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Childhood Obesity, A Growing Concern In the Pacific

Childhood obesity is a growing problem in the Pacific Islands – it affects the health and wellbeing of children, increases their risk of diabetes and heart disease.
22 Feb 2019 09:33
Childhood Obesity, A Growing Concern In the Pacific
Participants during the inaugural Pacific ECHO Forum at Novotel Nadi.

Dr May, said the organisation (Pacific ECHO Network) was established by Ministries of Health and their partners in the Pacific, in line with the healthy island vision of a Pacific where ‘Children are nurtured in body and mind’

Childhood obesity is a growing problem in the Pacific Islands – it affects the health and wellbeing of children, increases their risk of diabetes and heart disease.

These were the comments of Dr William May, Dean of College of Medicine, Nursing and Health Sciences (CMNHS) at Fiji National University (FNU).
Speaking at Pacific Ending Childhood Obesity (Pacific ECHO) Network’s forum at the Novotel Nadi, Dr May, said the organisation (Pacific ECHO Network) was established by Ministries of Health and their partners in the Pacific, in line with the healthy island vision of a Pacific where “Children are nurtured in body and mind”.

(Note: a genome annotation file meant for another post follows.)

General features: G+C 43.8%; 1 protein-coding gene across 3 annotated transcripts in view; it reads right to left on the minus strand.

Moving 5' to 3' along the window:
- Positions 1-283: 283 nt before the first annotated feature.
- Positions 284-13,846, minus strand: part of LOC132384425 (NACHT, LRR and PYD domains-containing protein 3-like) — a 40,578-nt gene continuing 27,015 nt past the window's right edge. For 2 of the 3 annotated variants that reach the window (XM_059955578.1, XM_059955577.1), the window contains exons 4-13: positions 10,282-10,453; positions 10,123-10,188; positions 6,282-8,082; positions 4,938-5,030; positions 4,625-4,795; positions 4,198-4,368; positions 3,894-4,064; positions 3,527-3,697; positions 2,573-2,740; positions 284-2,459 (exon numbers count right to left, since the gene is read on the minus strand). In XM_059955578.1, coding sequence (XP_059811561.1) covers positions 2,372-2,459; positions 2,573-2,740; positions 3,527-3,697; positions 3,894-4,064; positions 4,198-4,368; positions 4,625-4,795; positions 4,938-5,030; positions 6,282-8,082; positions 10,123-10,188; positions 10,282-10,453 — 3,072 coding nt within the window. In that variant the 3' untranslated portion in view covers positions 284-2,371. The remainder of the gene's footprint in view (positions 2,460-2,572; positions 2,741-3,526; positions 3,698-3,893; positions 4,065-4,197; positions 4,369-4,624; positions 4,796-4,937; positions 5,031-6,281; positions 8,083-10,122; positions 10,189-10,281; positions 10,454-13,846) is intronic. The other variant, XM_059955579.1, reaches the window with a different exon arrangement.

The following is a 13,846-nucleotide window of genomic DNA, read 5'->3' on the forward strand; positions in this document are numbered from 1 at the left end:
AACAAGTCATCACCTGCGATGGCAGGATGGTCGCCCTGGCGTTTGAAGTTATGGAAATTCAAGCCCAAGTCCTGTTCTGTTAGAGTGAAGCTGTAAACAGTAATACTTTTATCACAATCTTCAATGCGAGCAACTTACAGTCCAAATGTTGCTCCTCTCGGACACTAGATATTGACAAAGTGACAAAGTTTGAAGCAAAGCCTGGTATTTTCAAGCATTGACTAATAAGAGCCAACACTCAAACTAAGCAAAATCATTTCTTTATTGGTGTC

“The ambition of the Network is to stimulate and support collective action in four prioritised areas: physical activity promotion, reducing children’s exposure to the marketing of foods and non-alcoholic beverages, the promotion and evaluation of fiscal policies such as taxes on sugar-sweetened beverages and child obesity surveillance,” Dr May said.

Fiji’s Ministry of Health and Medical Services-National Advisor NCDs and Director Wellness Fiji, Dr Isimeli Tukana, said obesity was a recognised problem in the country.

“For us to tackle NCDs, we have to strengthen our services where we have identified the need to further upskill our staff in terms of capacity building.”

An interesting view was also shared by the Permanent Secretary Health and Medical Services of Kiribati, Kaaro Neeti.

Ms Neeti said the culture in Kiribati was such where a big baby or child was seen as a sign of a healthy and happy baby.

“We need to do more in Kiribati to change the cultural mindsets of our people. It will be a challenge, but we need to start now,” Neeti said.

Acting Head of Department Primary Care and Nutrition, at CMNHS, FNU, Dr Gade Waqa, said “we as an education institution are embedding NCDs in our curriculum to address issues such as childhood obesity which is an area of concern”.

Currently, eight students are enrolled in the SPHPC’s Masters in Public Health in Non Communicable Diseases.

45 participants, including representatives from 17 Pacific Island Countries and territories, technical agencies, and academics from regional universities, development partners and civil society representatives attended the two day forum.

Source: FNU 

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